Rome Newsroom, Oct 28, 2020 / 11:00 am
Sacré-Cœur Basilica in Paris is expected to be classified as a protected historic monument by France’s Minister of Culture.
The Catholic basilica, which is dedicated to the Sacred Heart of Jesus, is one of the most visited sites in Paris, and since August 1, 1885, has been home to perpetual Eucharistic adoration.
“The Sacré-Cœur is one of the symbols of Paris,” Laurent Roturier, the director of France’s cultural affairs office, said. “It has been the most-visited building in Paris since Notre-Dame has been in repair.”
“But even more astonishing is that it is not protected as a historic monument. This is a sign of the slow recognition of 19th-century architecture,” he added.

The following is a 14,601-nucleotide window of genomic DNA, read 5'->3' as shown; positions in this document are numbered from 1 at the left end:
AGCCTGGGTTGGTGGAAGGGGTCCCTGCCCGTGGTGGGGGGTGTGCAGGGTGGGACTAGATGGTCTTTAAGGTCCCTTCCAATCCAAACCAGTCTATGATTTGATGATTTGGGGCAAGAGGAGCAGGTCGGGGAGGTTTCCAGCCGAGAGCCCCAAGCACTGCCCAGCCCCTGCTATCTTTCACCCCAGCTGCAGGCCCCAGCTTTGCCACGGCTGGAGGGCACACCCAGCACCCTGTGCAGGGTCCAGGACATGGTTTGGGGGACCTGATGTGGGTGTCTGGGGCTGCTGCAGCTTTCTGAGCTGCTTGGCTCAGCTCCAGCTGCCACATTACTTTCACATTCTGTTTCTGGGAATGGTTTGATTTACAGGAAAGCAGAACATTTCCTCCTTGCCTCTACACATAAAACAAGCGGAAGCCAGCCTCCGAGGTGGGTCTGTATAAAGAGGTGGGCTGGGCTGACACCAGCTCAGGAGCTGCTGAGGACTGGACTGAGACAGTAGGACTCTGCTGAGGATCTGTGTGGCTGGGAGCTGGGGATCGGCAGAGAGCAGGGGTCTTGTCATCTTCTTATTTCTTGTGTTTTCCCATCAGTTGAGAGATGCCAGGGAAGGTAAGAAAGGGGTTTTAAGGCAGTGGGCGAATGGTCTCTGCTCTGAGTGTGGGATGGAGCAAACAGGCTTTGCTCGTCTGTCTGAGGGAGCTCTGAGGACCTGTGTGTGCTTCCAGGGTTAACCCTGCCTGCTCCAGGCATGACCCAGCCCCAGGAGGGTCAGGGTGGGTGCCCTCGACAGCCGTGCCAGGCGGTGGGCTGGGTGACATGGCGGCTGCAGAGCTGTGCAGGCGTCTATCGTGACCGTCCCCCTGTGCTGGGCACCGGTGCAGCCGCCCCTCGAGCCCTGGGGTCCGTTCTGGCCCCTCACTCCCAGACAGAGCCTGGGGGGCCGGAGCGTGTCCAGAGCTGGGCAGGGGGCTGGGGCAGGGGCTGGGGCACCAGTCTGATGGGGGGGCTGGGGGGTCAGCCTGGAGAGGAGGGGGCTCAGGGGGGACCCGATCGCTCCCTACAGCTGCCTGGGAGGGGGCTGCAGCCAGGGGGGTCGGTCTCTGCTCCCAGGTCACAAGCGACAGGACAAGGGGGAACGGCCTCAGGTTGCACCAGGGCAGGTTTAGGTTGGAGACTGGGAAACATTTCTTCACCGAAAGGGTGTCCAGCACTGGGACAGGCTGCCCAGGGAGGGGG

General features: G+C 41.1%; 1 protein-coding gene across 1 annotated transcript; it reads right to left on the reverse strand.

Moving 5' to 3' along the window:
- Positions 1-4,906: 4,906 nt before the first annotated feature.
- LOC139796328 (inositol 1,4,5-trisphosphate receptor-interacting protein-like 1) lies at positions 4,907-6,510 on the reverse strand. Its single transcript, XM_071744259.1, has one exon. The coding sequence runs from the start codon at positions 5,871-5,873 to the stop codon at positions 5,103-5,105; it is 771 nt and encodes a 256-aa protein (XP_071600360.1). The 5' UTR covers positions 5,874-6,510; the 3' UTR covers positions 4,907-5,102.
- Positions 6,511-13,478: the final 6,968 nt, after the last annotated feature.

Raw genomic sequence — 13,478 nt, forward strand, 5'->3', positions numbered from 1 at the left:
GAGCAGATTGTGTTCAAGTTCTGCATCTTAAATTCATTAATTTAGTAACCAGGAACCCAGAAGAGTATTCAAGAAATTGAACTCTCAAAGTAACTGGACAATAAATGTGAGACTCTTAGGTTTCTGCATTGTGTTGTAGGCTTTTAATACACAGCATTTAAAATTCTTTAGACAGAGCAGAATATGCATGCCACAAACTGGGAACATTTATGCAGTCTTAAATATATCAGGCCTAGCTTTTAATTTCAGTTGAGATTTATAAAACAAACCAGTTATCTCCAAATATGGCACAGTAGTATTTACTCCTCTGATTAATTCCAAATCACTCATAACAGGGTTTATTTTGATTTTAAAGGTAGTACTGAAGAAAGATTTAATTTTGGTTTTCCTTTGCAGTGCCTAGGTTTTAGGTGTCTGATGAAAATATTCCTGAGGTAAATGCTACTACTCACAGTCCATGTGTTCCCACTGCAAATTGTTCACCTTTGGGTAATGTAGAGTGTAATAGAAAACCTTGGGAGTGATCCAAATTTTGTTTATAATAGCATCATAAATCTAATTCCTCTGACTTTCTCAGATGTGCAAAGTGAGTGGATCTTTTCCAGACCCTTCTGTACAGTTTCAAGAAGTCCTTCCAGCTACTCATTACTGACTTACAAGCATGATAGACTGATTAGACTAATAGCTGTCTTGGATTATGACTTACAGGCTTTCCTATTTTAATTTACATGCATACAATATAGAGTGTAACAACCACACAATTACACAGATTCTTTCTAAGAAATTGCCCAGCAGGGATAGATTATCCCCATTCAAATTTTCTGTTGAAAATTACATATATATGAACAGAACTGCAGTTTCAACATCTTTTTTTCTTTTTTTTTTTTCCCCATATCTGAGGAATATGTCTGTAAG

The basilica celebrated the 100th anniversary of its consecration last year. Before the coronavirus pandemic, it received an average of 10 million visitors per year.
It sits on Paris’ second-highest hill, Montmartre, the site of the torture and martyrdom of St. Denis and companions. The first stone of the basilica was laid in 1875, with the basilica’s inauguration taking place in 1891. The bell tower was finished in 1914.
There is a widespread belief that Sacré-Cœur was built in expiation of the violence which took place during the Paris Commune, a socialist and anti-religious revolutionary government that ruled the city of Paris for just over two months in 1871.
But French historian Patrick Sbalchiero told Le Figaro this is a “historical error.”